“About 8.9 million journeys are made everyday, and that figure is expected to shoot up by 60 per cent to about 14.3 million” (A Question Of Supply And Demand, Mr. Loh Chee Kong).
I read with interest the report, “A Question Of Supply And Demand” (June 26, 2010) by Mr. Loh Chee Kong, on the interview with Transport Minister Raymond Lim. Transportation is an important issue for all Singaporeans; with a huge vehicle traffic, increasing modernisation and industrialisation as well as inherent geographical constraints, Singapore has one of the most congested roads around the world. Despite a plethora of measures rolled out by the Ministry of Transport (MOT) and the Land Transport Authority (LTA), little has been accomplished significantly. The troubling rush-hour traffic and continual congestion prove that more work has to be done in terms of evaluating existing measures and developing more effective action plans.
For instance, if the Certificate of Entitlement (COE) – instituted in 1990 – was introduced to regulate and control car ownership and population on the roads, then does it mean that the programme has failed? Already there has been existing criticisms that the COE bids favour the high-income households, whilst lower-income families in need of vehicles are forced to pay the high COE prices. Quoting the laws of supply and demand is irrelevant because the results have not been exactly favourable; furthermore, increasing vehicle speeds might not be a good gauge for the extent of congestion on our roads.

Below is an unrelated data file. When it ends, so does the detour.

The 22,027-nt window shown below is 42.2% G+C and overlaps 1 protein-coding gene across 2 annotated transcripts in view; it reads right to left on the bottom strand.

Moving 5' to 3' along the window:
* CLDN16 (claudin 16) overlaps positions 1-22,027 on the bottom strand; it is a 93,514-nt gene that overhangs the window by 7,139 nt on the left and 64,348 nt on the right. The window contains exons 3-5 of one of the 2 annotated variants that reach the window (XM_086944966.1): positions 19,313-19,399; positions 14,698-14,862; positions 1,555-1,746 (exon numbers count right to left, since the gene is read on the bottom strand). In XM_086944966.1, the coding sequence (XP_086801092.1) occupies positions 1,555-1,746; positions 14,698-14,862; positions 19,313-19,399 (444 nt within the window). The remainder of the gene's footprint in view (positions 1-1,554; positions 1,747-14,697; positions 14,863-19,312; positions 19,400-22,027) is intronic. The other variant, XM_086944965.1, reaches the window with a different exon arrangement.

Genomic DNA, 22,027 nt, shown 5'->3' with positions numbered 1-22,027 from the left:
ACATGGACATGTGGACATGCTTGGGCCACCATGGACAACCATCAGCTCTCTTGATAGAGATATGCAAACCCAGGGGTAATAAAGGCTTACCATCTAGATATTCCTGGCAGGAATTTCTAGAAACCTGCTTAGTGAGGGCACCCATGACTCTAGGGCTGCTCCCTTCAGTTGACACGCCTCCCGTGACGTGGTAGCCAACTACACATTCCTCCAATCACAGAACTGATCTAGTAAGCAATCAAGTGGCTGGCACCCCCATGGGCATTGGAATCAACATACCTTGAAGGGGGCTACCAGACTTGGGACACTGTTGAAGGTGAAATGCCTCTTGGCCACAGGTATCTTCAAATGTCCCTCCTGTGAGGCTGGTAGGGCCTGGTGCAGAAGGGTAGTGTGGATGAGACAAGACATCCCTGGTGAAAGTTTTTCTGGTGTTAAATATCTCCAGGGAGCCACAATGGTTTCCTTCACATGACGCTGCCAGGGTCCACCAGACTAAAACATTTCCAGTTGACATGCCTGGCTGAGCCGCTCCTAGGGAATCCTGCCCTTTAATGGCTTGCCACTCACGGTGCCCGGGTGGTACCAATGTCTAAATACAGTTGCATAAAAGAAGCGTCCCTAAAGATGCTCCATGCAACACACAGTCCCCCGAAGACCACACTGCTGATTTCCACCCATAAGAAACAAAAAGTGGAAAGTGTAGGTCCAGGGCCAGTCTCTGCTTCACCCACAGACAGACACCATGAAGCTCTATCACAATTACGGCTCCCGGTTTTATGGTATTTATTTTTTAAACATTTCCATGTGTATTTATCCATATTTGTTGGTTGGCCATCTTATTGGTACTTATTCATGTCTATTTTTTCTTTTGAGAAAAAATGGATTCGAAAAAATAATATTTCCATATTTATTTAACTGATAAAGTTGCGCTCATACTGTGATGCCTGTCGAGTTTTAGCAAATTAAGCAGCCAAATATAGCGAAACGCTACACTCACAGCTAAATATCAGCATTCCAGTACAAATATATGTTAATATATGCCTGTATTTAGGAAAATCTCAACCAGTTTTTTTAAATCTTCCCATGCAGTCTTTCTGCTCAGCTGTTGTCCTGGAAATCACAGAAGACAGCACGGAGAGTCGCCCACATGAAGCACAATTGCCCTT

Moving on, how effective has the Electronic Road Pricing (ERP) been? The fact that other countries and cities are selectively adopting similar measures is besides the point; what is more important is whether the local ERP has been realistically effectual. The Transport Minister approves of such a congestion management measure; yet the same jams and heavy traffic are evidenced every single day on expressways. Motorists are simply frustrated by the daily routine of slow-moving traffic, and annoyed by the fact that our roads are overly-susceptible to standstills whenever accidents occur. After years of paying toll charges at gantries after gantries, Singaporeans have a right to know if their payments have genuinely improved road and driving conditions.
Minister’s Lim decision to commute on public transport at peak hours would give him an excellent picture of the degree of inconvenience and human traffic from station to station, bus stop to bus stop. Right now, the approach should not solely focus on encouraging Singaporeans to step out of their cars – especially since many have explained that such a call is a tad hypocritical if politicians themselves opt for their vehicles – but by making our public transport more effective, efficient, and obviously: more comfortable.
The time is now: it is imperative for the MOT and LTA to rethink and re-evaluate the aforementioned policies and initiatives. We simply cannot afford to allow the situation to spiral out of control.
A version of this article was published in TODAY.